# Is there an idiomatic way to iterate over all binary strings of a given length?

I would like to iterate over all binary strings of length n, for some smallish integer n. Is there an idiomatic Julia way to do that?

1 Like
``````for i = 0:2^(n+1)-1
s = bitstring(i)
println(s[length(s)-n:end])
end
``````

There might be a nicer way to get the last `n` characters of a string, but this was quick and dirty 4 Likes

You don’t need to interpolate here. Just do

``````println(s[end-n:end])
``````
3 Likes

Don’t you need to start from 0?

``````function bb(n)
for i = 0:2^n-1
s = bitstring(i)
println(s[end-n+1:end])
end
end
``````

and then

``````julia> bb(3)
000
001
010
011
100
101
110
111
``````
2 Likes

`last(somestring, n)`

4 Likes

Thank you for this. I wonder if there is a lighter weight solution if you need to iterate over a large range (say n = 30), quickly.

You may try to implement iterator which goes through Gray code, I think it’s as fast and lightweight as it can be. There is no dedicated package, but here is snippet from rosetta code: https://github.com/acmeism/RosettaCodeData/blob/master/Task/Gray-code/Julia/gray-code.julia

1 Like

That would iterate over integers not strings, right? Or were you suggesting I write a new version which iterates over strings?

Sorry, my comment can be misleading. Regarding your question, it actually depends on what type of object you are working with. If it’s `String` than I do not think that it is possible to do anything faster than solutions shown above (increase some integer with the following conversion to String). If on the other hand it’s possible to use `BitArray` or `Vector{UInt}` than you can write your own implementation of the Gray Code and mutate corresponding vector inplace.

Why do you need to use strings? What are you trying to do?

It’s never going to be super fast if you use `String`, because you need to allocate a new string on each iteration.

1 Like

I guess if I update the strings in Gray code order then I only need to change one entry at a time which could be very fast.

I need strings as I am computing various distances between them. For example the Levenshtein distance.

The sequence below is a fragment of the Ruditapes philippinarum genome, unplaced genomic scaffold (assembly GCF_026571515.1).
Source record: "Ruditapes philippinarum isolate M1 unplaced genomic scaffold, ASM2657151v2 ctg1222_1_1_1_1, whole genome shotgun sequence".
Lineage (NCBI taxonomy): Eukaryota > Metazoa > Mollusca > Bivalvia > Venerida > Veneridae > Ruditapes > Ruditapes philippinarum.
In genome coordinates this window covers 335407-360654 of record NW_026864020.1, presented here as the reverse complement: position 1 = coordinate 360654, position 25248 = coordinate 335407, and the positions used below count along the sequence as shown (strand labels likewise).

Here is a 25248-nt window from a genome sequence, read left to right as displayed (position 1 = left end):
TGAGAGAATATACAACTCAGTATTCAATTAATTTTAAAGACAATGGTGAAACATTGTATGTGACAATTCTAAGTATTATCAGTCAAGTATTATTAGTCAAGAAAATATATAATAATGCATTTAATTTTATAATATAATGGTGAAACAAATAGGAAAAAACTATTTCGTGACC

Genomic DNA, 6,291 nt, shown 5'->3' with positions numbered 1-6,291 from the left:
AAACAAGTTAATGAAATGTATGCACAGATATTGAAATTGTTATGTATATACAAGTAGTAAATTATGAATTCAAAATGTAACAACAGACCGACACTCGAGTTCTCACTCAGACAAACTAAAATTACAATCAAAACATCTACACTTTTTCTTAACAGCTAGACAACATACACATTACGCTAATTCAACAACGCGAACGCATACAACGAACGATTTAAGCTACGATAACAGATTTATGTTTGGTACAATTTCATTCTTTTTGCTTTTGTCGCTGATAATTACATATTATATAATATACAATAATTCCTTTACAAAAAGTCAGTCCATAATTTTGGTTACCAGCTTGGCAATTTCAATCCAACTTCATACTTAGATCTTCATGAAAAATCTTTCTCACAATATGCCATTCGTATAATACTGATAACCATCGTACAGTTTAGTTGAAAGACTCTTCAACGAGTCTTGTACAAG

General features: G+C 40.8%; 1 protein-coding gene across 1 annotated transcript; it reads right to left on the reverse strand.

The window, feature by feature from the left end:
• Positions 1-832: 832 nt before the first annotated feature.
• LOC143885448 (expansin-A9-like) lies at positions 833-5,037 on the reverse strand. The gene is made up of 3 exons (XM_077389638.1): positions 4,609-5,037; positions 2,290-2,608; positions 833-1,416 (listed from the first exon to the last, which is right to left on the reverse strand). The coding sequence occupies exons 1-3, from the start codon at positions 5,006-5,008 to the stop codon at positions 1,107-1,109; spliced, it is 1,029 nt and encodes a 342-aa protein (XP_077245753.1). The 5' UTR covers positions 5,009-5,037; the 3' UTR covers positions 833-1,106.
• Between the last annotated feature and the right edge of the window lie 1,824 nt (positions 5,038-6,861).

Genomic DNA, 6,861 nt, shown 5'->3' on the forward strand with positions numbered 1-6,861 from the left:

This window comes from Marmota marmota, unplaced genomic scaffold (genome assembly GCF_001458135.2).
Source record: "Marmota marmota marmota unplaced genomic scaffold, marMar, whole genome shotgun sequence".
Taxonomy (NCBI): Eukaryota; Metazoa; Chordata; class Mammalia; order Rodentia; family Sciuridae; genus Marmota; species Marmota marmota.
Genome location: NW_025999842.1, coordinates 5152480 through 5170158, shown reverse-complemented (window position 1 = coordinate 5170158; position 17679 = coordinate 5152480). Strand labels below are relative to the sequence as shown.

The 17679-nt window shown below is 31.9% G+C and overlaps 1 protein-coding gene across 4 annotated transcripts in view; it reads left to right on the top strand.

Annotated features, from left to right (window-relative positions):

`String` is immutable in Julia, so it can’t be updated in-place. Of course, you could define your own string type, but a `Vector{Bool}` would be a much more natural choice here than a string.

It would be easy (and probably more efficient) to implement these distance metrics using `Vector{Bool}`.

As a side note, you still may use package like `StringDistances` with your own type of String, due to the multiple dispatch, for example

``````using StringDistances

struct MyString <: AbstractString
v::Vector{Bool}
end

Base.:ncodeunits(s::MyString) = length(s.v)
Base.:isvalid(s::MyString, i::Int) = true
Base.:iterate(s::MyString, i::Int) = iterate(s.v, i)

s1 = MyString([true, true, false])
s2 = MyString([false, false, false])
evaluate(Levenshtein(), s1, s2) # 2
``````
3 Likes

Is this right? I’m not familiar with this functionality, but according to the docs:

If `isvalid(s, i)` is true then `s[i]` will return the character whose encoding starts at that index.

1 Like

It depends on what we should consider character in this case. If character is `Bool`, than this definition is correct. If character is group of 8 `Bool` values, than things will be more complicated of course. I suppose then instead of `Vector{Bool}` one should use `Vector{UInt8}`.

I don’t get it. Why isn’t it

``````Base.isvalid(s::MyString, i::Int) = 1 <= i <= length(s.v)
``````

for example?

Ah, yes, that’s better of course.
My definition works, because `length` check basically happens inside `iterate` (and this function is mainly used in `StringDistances` algorithms), but in other cases it will fail.